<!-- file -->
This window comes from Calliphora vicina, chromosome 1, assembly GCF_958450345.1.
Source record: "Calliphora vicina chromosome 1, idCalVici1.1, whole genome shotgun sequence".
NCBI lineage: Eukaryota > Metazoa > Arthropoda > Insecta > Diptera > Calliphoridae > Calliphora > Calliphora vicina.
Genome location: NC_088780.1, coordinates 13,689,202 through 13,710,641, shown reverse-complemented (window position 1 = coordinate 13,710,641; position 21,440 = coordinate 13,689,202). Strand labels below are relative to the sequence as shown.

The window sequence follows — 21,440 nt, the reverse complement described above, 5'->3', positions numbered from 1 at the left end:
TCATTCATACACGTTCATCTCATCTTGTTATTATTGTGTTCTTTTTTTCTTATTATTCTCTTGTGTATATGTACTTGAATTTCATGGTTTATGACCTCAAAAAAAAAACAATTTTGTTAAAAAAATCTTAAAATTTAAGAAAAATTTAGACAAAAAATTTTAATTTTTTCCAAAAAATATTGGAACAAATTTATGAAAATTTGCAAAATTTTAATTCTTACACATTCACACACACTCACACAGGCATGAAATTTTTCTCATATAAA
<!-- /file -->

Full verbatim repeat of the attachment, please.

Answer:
This window comes from Calliphora vicina, chromosome 1, assembly GCF_958450345.1.
Source record: "Calliphora vicina chromosome 1, idCalVici1.1, whole genome shotgun sequence".
NCBI lineage: Eukaryota > Metazoa > Arthropoda > Insecta > Diptera > Calliphoridae > Calliphora > Calliphora vicina.
Genome location: NC_088780.1, coordinates 13,689,202 through 13,710,641, shown reverse-complemented (window position 1 = coordinate 13,710,641; position 21,440 = coordinate 13,689,202). Strand labels below are relative to the sequence as shown.

The window sequence follows — 21,440 nt, the reverse complement described above, 5'->3', positions numbered from 1 at the left end:
TCATTCATACACGTTCATCTCATCTTGTTATTATTGTGTTCTTTTTTTCTTATTATTCTCTTGTGTATATGTACTTGAATTTCATGGTTTATGACCTCAAAAAAAAAACAATTTTGTTAAAAAAATCTTAAAATTTAAGAAAAATTTAGACAAAAAATTTTAATTTTTTCCAAAAAATATTGGAACAAATTTATGAAAATTTGCAAAATTTTAATTCTTACACATTCACACACACTCACACAGGCATGAAATTTTTCTCATATAAA